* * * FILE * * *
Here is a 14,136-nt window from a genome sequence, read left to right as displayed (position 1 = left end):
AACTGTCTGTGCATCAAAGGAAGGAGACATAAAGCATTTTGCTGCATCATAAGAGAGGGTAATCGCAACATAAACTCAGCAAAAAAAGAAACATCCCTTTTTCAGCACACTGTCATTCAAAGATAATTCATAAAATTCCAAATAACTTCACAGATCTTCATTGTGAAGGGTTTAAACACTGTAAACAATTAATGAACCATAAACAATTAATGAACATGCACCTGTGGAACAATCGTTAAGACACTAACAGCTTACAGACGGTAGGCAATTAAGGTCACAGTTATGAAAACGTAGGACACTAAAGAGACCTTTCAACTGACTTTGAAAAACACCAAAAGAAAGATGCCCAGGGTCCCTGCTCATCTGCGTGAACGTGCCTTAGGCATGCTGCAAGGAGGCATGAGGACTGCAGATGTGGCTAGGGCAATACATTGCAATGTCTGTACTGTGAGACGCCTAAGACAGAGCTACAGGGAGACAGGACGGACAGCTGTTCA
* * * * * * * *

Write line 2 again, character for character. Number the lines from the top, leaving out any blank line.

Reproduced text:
AACTGTCTGTGCATCAAAGGAAGGAGACATAAAGCATTTTGCTGCATCATAAGAGAGGGTAATCGCAACATAAACTCAGCAAAAAAAGAAACATCCCTTTTTCAGCACACTGTCATTCAAAGATAATTCATAAAATTCCAAATAACTTCACAGATCTTCATTGTGAAGGGTTTAAACACTGTAAACAATTAATGAACCATAAACAATTAATGAACATGCACCTGTGGAACAATCGTTAAGACACTAACAGCTTACAGACGGTAGGCAATTAAGGTCACAGTTATGAAAACGTAGGACACTAAAGAGACCTTTCAACTGACTTTGAAAAACACCAAAAGAAAGATGCCCAGGGTCCCTGCTCATCTGCGTGAACGTGCCTTAGGCATGCTGCAAGGAGGCATGAGGACTGCAGATGTGGCTAGGGCAATACATTGCAATGTCTGTACTGTGAGACGCCTAAGACAGAGCTACAGGGAGACAGGACGGACAGCTGTTCA